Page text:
David Henry Harrison, 2nd February 1941 - 6th April 2021

[David Harrison in Fiji] David Harrison in Fiji

David Harrison was appointed to a lectureship in Sociology in the School of African and Asian Studies in 1976. He came late to academia. Leaving school at 16, he first worked in a bank and as a customs officer before training to be a teacher. Later, he enrolled for a sociology degree at Goldsmiths, before completing a PhD at UCL based on fieldwork in the Caribbean. He was 35 when he was appointed at Sussex, his first academic job.

He taught at the University for more than twenty years. He had a strong interest in 'Third World' societies and in 1988 published The Sociology of Modernization and Development, a major work reviewing the often-tendentious academic debates at that time about why poorer countries fail to develop, and the best way to grow their economies.

Both a guide for students (it was very clearly written) and a contribution to the literature in its own right, the book critically evaluated 'modernization theories' (basically, every country has to go through similar stages of development) and Marxist-inspired 'underdevelopment theories' (participating in the global capitalist system is what keeps poorer countries poor) and concluded that they were not as incompatible as their adherents supposed. It was possible to find common ground; theorists needed to come out of their silos.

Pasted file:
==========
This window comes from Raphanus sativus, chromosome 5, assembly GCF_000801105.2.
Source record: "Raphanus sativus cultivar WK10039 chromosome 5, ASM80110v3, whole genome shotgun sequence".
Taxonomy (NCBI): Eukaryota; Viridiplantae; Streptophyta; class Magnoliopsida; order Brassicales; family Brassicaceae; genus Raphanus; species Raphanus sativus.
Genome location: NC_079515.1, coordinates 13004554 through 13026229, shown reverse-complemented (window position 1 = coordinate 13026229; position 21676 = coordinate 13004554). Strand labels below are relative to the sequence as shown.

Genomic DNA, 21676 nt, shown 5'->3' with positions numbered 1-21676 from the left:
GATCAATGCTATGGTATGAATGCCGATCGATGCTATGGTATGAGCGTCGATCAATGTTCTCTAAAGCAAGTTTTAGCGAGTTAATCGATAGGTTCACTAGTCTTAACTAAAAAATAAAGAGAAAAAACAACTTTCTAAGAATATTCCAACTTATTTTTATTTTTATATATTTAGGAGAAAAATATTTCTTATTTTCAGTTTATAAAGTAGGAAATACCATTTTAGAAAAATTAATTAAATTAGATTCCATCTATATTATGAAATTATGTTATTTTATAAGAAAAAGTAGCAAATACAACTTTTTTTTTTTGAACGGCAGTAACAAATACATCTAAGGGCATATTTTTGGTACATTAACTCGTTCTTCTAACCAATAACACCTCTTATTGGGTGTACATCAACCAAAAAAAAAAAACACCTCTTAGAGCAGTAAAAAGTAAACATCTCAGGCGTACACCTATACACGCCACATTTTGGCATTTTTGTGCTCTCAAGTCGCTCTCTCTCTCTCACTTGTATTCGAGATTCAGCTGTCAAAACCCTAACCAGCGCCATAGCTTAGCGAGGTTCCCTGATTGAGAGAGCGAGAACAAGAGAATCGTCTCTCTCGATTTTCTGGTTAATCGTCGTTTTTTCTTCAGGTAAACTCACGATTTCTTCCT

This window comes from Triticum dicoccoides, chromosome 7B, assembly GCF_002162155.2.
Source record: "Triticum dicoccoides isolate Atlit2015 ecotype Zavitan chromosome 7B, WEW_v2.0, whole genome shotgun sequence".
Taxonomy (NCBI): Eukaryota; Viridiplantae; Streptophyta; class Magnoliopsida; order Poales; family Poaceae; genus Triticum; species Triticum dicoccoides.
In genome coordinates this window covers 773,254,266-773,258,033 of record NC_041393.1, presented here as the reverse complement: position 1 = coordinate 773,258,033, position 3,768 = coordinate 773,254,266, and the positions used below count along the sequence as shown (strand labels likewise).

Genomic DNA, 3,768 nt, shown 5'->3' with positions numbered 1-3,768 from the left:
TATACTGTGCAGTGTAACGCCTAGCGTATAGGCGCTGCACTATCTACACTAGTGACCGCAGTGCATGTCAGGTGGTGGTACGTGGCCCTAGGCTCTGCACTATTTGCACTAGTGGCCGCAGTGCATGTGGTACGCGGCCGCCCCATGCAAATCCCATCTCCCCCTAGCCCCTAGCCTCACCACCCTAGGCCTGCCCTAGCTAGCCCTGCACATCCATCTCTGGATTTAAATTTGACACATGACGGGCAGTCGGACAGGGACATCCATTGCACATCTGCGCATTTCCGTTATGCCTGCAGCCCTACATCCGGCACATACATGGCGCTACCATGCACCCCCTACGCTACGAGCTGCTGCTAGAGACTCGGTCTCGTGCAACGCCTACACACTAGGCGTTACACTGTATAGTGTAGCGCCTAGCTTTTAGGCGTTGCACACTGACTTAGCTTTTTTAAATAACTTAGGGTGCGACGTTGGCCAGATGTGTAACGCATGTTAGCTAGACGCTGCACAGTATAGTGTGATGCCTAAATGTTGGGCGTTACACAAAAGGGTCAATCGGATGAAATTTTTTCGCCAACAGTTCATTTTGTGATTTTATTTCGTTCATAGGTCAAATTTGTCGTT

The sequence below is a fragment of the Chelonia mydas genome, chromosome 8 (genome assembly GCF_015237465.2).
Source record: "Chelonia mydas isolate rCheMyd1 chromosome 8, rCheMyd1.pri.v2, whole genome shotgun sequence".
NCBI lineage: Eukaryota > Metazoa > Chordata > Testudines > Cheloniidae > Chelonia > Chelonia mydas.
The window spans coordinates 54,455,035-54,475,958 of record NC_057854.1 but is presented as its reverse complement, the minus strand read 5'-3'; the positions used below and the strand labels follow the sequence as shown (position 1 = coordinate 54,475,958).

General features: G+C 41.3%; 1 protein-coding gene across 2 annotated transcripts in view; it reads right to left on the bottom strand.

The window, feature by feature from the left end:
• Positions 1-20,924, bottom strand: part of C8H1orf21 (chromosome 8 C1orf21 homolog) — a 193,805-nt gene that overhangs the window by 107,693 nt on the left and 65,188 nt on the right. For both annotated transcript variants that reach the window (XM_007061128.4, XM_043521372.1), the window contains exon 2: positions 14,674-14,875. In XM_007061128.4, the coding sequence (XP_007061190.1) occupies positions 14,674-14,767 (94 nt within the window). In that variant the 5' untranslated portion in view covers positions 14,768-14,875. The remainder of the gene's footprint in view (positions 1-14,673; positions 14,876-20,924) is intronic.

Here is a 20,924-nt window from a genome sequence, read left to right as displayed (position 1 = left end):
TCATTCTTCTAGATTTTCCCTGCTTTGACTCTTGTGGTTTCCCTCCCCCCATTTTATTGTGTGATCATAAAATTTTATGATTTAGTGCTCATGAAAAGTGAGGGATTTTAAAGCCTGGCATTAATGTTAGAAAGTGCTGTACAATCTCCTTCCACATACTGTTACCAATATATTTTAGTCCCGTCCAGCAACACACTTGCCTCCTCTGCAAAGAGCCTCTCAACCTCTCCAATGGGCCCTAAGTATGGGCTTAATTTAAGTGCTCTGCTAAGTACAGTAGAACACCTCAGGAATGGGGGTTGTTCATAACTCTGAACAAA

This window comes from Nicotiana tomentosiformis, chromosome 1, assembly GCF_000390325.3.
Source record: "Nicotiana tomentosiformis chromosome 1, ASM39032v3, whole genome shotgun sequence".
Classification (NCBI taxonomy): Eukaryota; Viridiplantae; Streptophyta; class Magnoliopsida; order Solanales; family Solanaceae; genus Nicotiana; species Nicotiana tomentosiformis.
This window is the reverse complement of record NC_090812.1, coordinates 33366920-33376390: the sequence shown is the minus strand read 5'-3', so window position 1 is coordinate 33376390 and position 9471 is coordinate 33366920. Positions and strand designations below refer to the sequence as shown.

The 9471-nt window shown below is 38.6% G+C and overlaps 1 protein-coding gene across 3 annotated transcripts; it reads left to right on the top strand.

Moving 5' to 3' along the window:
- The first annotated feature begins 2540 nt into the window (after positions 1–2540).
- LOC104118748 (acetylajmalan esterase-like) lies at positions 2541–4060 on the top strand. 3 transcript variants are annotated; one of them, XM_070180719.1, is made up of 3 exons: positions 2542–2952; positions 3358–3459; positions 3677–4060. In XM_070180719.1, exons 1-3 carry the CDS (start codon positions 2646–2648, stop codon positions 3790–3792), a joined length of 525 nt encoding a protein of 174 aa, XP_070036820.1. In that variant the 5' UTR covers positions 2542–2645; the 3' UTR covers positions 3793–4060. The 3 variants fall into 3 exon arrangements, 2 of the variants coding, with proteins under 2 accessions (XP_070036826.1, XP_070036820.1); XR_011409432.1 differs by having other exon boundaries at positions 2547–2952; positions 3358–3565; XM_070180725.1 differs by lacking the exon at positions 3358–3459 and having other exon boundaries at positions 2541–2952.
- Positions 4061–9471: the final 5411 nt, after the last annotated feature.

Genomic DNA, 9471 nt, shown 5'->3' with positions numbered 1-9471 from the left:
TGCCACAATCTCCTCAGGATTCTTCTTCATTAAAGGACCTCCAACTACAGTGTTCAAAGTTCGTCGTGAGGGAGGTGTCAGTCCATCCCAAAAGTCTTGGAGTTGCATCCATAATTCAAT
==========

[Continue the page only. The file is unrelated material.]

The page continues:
This rejection of extremes, and a desire to ground theories in evidence, was characteristic of all David's work. He was an inspired teacher of undergraduates (his courses were always over-subscribed), and he supervised many doctoral students during his time at Sussex - people who went on to academic careers of their own and who still hold David in the highest regard. He was also a diligent and committed colleague, someone who happily took on thankless tasks which others sought to avoid.

[On Richmond Hill
overlooking the Thames] On Richmond Hill overlooking the Thames

After leaving Sussex, David built an international reputation in tourism studies, first as Professor of Tourism at London Metropolitan, and later heading the Tourism programme at the University of the South Pacific. He also held positions at King's College and Surrey and Middlesex Universities. He always felt that his contributions at Sussex had not been fully recognised, but he more-than made up for that in the glittering career that followed.

He died in London, aged 80.

Peter Saunders


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